Sunday, 29 August 2010

Watching dancing

Sitting watching the dancing at Carablanca on a recent Friday evening: it's started to look and feel really good. A good proportion of the couples were in close or close-ish embrace for most of the time, they moved round the line of dance well, and the dance in general is beginning to look quite smooth. In general I enjoy watching social dance a lot more than I enjoy watching 'demonstrations', especially when it's fluent, and it looks intimate and suits the feel of the music.

Carablanca has a long history in London tango. It started at the Welsh Centre in the early 1990s, and moved to Conway Square recently. I'd really like to write a history of it, with the tango stories of the people who work each week to make sure we have a good time, as I'm sure there are some interesting ones there. Maybe in the future. It's developed, with the thoughts and suggestions of many people over the past year or so, into something that's beginning to look like a traditional BsAs milonga, and the dancing is going that way too.

But just so we don't get too many illusions about ourselves, it's worth delving into the archive Jantango is building up, just as a tango 'reality check'. One thing that's amazed me over the past year is just how many wonderful older dancers there still are. It's wonderful that video can reveal to us people whose names are little known and who still look amazing. Here's such a couple, dancing oblivious to what seems an unsympathetic background. They show skill, playfulness, great elegance and real enjoyment... isn't that cool?

& of course this is the kind of milonga I'd really like to see, although this was filmed nine years ago and sadly it's no longer possible. Jantango identifies Ricardo Vidort and Muma, Carlos Gavito, Miguel Angel Balbi, Elba Biscay, and others I've not heard of. I thought I spotted Mimi there too. Wonderful to watch all these great tangueros on the floor together.

Tuesday, 24 August 2010

Pedro again!

It's the 75th birthday of Pedro Sanchez on August 27th. Feliz cumpleaños, maestro!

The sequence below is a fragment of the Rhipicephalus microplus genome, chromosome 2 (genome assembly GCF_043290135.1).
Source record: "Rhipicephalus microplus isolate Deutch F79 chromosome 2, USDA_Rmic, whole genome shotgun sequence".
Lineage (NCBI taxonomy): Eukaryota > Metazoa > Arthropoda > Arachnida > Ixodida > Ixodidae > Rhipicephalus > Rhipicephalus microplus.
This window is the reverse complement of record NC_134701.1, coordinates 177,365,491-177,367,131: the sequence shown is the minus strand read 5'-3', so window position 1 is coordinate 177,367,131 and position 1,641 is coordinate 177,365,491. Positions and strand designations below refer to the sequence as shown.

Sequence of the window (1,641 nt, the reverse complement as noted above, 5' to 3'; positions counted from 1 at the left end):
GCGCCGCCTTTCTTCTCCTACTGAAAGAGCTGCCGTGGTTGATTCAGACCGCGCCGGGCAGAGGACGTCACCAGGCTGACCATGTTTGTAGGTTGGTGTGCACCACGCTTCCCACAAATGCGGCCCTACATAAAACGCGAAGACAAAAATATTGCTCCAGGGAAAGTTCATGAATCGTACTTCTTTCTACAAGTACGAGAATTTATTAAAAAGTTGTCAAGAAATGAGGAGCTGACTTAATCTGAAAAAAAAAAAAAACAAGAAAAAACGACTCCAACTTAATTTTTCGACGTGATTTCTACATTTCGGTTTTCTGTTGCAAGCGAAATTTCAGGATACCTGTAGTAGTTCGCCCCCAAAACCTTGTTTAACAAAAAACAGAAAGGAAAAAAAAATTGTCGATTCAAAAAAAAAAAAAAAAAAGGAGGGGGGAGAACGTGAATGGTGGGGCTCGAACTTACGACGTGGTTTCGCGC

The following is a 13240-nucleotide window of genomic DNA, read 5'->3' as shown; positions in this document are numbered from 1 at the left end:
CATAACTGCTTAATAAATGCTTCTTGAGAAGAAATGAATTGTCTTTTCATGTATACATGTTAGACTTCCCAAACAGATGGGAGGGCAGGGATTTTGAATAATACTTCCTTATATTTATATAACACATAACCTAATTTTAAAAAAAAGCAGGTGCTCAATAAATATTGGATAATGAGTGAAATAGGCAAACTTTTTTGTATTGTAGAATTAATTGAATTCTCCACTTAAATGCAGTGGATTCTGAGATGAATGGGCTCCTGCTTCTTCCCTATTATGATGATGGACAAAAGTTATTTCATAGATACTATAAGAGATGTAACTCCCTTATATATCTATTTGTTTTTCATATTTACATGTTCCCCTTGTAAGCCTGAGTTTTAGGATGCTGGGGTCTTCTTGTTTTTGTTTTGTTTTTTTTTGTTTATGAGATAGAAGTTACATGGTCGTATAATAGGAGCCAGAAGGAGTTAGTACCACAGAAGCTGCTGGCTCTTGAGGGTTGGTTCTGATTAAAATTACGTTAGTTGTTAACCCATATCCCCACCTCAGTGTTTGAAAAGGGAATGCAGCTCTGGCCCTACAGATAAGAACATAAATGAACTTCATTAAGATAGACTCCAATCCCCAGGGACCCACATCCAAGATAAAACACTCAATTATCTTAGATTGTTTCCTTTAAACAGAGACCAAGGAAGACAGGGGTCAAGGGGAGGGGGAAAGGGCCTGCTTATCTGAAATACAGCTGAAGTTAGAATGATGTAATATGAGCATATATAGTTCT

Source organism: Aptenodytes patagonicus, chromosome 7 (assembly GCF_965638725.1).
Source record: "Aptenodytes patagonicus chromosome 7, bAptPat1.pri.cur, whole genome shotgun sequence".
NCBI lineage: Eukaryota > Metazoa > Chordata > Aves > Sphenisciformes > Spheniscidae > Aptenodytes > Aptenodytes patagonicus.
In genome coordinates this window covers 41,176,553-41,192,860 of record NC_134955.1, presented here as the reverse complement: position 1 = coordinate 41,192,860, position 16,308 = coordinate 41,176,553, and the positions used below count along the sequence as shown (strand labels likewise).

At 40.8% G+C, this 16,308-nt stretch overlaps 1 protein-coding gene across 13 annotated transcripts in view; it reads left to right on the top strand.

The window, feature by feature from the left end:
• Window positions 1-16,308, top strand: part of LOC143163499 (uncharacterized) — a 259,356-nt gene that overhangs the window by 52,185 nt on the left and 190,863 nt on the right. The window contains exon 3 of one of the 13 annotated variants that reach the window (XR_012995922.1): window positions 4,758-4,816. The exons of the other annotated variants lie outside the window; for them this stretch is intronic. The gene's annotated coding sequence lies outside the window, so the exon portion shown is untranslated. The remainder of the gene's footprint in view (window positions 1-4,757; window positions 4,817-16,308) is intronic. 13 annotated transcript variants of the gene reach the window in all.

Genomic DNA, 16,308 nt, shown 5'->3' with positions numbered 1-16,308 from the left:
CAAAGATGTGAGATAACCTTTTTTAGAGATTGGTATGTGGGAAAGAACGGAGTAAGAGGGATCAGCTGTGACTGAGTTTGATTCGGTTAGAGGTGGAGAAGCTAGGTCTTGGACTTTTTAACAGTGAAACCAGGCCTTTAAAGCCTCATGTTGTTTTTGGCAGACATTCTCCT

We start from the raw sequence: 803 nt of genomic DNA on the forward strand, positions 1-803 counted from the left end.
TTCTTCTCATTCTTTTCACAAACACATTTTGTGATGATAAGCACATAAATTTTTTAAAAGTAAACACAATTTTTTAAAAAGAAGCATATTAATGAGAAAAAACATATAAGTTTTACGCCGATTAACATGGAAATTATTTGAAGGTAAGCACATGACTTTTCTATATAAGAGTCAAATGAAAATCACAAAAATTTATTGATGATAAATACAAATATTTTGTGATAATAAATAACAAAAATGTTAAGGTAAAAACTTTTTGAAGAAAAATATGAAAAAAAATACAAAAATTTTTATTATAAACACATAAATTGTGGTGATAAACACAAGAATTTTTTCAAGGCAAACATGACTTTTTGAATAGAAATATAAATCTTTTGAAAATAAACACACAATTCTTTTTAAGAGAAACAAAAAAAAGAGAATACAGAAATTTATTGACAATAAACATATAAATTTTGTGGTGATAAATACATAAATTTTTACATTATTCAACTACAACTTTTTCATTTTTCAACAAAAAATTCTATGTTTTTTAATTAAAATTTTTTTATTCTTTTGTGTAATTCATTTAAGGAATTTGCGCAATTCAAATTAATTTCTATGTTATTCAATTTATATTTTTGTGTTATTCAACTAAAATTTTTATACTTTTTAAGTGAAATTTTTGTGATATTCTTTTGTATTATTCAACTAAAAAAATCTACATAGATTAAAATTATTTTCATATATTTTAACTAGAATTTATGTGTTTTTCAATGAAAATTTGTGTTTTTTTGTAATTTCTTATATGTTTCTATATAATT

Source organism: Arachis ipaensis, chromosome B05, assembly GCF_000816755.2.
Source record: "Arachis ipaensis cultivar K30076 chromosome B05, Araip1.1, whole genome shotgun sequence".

& to judge by a couple of recent videos he's in fine form. One video is an interview, a 'Pedro talks' in his upstairs room, but there's no translation with it. & then there's also a brief, all-too-brief, video of him dancing. I love this: it's probably totally incorrect to laugh while you're dancing, but you can laugh after you finish, so why not during the dance itself?

Great video. Two people really enjoying themselves. A pity part of it shows waist level, rather than heads or feet, and mirrors are an opportunity to show the full picture in a confined space, but it's one of the most joyful tangos I've seen.

& when I found this I also came across the teaching videos Pedro made in 2005. I heard about them a few years ago, but couldn't get hold of them. I meant to ask in Buenos Aires, and completely forgot. Anyway, they appeared recently on YouTube, which is great news. However, I can't help feeling that they're a bit limited since Pedro teaches without a partner. It's actually a bit frustrating, trying to work out what he's leading, and where he's leading his invisible partner. I guess it's possible to work it out, but it could have been so much clearer if she'd been visible. I just wonder if he could be persuaded to revisit with a partner the material he covers in those videos, because it would be incredibly useful. It could be slotted into the existing videos, or uploaded as a separate piece. His explanations are simple and clear, and really deserve a more complete translation, and with a visible partner this could be excellent teaching/learning material.

There are also three wonderful dances with TangoCherie, but I don't think they necessarily cover what he taught in the class sessions. Probably not: more likely he's responding to the music, and would find it hard to dance something to order. It really is great to have the three classes, and three more tangos from Pedro available to watch: there are too few.

&, as ever, what he says is wonderfully clear and to the point. He starts the very first class by saying, first of all, feel emotion! Tango milonguero is very emotional! Emotional, not theatrical! & then he starts to talk about posture, very simply and straightforwardly. I assume that when he says the dance is very emotional he means that it is a response to all the emotion in the music: I hope someone out there can clarify this. To me, emotion distinguishes the golden age tango.

& this is what I was trying to clarify to myself in an earlier post: we are not so familiar with the emotional language of tango music, the 'cadencia', so this emotion tends to be lacking in European tango. You can be taught steps, but '...nobody can teach you the feeling', as Gavito said. But at least it can be pointed out. Unlike Pedro, who talks about it at the beginning of his first lesson, most teachers don't even refer to emotion. Many of us are drawn to tango because of the music, but responding to the emotion in the music isn't so straightforward, particularly if it's not pointed out to us as really important. Pedro's dance is clear and doesn't look elaborate, but one of his regular partners told me that there's constant flow of emotion in his lead. Or perhaps that should be; his lead is a constant flow of emotion...

These are the teaching videos: tango 1, tango 2, milonga. & the dances are: tango, tango vals, milonga

Video thanks to milongueromateo. & the classes were uploaded by Macfroggy. (Macfroggy? I wonder who that could be?)

Saturday, 21 August 2010